Author Topic: Is buying Ischia starter really necessary?  (Read 3835 times)

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Offline arspistorica

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Re: Is buying Ischia starter really necessary?
« Reply #40 on: January 01, 2014, 10:13:40 AM »
At least one strain of L. delbrueckii ssp. bulgaricus.

Ah, yes, a non-sourdough specific strain, too, as the one you're referring to is a specialist in dairy-based fermentations. (Yes, there have been strains recovered from sourdoughs, but the specific strain you're referencing -- which recently had its genome mapped -- is from continually propagated dairy fermentations; I think you'd find the strains in sourdough do not have as great an operon density as Lb SF.)
« Last Edit: January 01, 2014, 10:17:09 AM by arspistorica »
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Online TXCraig1

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Re: Is buying Ischia starter really necessary?
« Reply #41 on: January 01, 2014, 03:19:12 PM »
Ah, yes, a non-sourdough specific strain, too, as the one you're referring to is a specialist in dairy-based fermentations. (Yes, there have been strains recovered from sourdoughs, but the specific strain you're referencing -- which recently had its genome mapped -- is from continually propagated dairy fermentations; I think you'd find the strains in sourdough do not have as great an operon density as Lb SF.)

If 2011 is "recent." I never disagreed that Lb SF has the highest operon density. As far as I know it's the highest of any organism. Where we differ is when it comes to speaking in absolutes the way you do. What happens in a lab is all fine and dandy, but if the results don't carry over to the real world, their usefulness is limited. Even if everything you have written on the subject accurately reflects the relevant research, it doesn't explain the empirical results such as "sweet smell" scenairo I described in a previous post or how another member here can maintain 5 distinctly different cultures.

FWIW, here is a list of operon counts and density for Lactobacillus with complete genomes in GenBank.
Pizza is not bread.

Online TXCraig1

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Re: Is buying Ischia starter really necessary?
« Reply #42 on: January 01, 2014, 03:25:38 PM »
I know you Texans are sceptical of words straying beyond more than one syllable,

I'm skeptical of people who unnecessarily complicate things.

“A genius is someone who takes a complex thing and makes it look simple. An academic does the opposite.”
― Robert Fanney
Pizza is not bread.

Offline arspistorica

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Re: Is buying Ischia starter really necessary?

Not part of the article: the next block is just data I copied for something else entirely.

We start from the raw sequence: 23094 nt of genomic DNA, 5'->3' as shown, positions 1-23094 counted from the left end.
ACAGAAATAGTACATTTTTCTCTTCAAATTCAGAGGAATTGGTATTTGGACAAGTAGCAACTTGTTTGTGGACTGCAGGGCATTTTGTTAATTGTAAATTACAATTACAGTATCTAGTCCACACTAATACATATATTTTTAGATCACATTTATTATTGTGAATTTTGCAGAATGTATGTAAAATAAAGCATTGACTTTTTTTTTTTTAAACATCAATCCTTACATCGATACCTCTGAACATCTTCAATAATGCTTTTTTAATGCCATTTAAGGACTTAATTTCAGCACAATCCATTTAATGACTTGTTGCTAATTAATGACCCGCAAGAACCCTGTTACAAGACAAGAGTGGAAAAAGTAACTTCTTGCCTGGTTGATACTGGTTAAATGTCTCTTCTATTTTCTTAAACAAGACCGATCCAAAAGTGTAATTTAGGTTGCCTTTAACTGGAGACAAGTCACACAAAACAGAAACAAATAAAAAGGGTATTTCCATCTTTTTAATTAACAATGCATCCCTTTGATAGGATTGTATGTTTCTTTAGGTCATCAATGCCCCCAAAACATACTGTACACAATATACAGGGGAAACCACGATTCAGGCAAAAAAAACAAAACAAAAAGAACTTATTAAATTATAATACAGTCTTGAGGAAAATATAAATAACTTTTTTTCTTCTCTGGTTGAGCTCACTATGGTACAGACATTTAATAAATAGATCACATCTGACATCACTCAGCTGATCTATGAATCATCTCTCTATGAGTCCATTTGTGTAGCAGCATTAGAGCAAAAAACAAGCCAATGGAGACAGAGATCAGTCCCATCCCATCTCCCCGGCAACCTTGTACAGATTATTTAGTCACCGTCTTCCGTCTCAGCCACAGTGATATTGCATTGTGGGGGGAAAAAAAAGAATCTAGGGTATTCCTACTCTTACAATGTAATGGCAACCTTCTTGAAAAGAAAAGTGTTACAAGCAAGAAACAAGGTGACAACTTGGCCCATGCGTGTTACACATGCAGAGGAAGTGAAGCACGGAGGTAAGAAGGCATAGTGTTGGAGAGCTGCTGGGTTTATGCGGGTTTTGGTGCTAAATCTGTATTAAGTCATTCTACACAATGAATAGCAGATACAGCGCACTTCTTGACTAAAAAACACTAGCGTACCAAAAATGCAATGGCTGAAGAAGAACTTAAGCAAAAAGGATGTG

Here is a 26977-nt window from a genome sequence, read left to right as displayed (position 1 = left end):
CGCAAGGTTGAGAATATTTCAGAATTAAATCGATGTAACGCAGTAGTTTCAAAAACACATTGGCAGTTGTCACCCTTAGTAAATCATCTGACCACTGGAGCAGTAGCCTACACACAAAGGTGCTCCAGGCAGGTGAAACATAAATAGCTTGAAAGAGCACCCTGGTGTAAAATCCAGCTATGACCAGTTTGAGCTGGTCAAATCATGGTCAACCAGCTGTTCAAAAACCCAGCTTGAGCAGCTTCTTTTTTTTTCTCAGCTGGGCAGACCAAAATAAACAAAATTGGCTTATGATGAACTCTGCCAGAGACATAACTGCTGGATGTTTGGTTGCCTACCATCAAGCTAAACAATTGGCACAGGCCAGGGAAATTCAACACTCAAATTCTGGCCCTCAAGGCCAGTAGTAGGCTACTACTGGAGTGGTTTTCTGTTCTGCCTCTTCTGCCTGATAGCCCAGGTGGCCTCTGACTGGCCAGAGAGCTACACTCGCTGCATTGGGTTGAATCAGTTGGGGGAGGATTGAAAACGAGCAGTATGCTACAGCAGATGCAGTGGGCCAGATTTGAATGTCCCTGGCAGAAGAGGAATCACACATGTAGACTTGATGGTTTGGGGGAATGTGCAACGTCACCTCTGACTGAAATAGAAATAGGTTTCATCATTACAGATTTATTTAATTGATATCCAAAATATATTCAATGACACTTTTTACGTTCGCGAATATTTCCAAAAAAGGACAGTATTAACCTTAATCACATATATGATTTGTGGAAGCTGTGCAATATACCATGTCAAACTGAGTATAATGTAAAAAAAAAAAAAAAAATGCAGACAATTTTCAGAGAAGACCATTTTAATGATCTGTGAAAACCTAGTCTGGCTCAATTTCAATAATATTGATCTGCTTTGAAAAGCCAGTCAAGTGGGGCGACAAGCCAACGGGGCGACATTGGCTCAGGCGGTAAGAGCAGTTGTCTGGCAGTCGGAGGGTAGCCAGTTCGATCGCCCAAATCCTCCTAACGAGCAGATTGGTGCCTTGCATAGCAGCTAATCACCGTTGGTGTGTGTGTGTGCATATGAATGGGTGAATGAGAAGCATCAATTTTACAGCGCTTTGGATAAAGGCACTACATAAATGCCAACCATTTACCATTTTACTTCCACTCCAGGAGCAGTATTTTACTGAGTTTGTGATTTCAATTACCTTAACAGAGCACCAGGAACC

« Reply #43 on: January 02, 2014, 12:35:01 AM »
If 2011 is "recent." I never disagreed that Lb SF has the highest operon density. As far as I know it's the highest of any organism. Where we differ is when it comes to speaking in absolutes the way you do. What happens in a lab is all fine and dandy, but if the results don't carry over to the real world, their usefulness is limited. Even if everything you have written on the subject accurately reflects the relevant research, it doesn't explain the empirical results such as "sweet smell" scenairo I described in a previous post or how another member here can maintain 5 distinctly different cultures.

FWIW, here is a list of operon counts and density for Lactobacillus with complete genomes in GenBank.

2011 (yes, I knew the year; I follow the microbiology of fermentation in general, not just sourdough) is indeed recent for LAB genomes that've been mapped.  There's a limited number done so every year, with that figure increasing as it gets closer to the present day, but it's still at a relatively slow rate.  E.g., this limits the number studies done into the pan-genomes of particular lactic-acid bacteria, and pales in comparison to those done on their eukaryotic cousins, say, for S. cerevisiae (but more are slowly trickling out, like one just published for Lb. sakei).

It's funny, the way certain people want to cherry-pick the available science to fit their needs or to interpret it in a very inexact way to fulfill their own personal worldview.  Take your predictive model, for example, based upon the very foundations we've been discussing.  This data was developed in a lab, with clear real-world results, except your extrapolation of it does not fit the wide range of doughs I use, as it doesn't account for osmotic stress, decreasing pH conditions, and, particularly, salt as expressed as ionic strength, which has perhaps the biggest impact on fermentation time outside of temperature.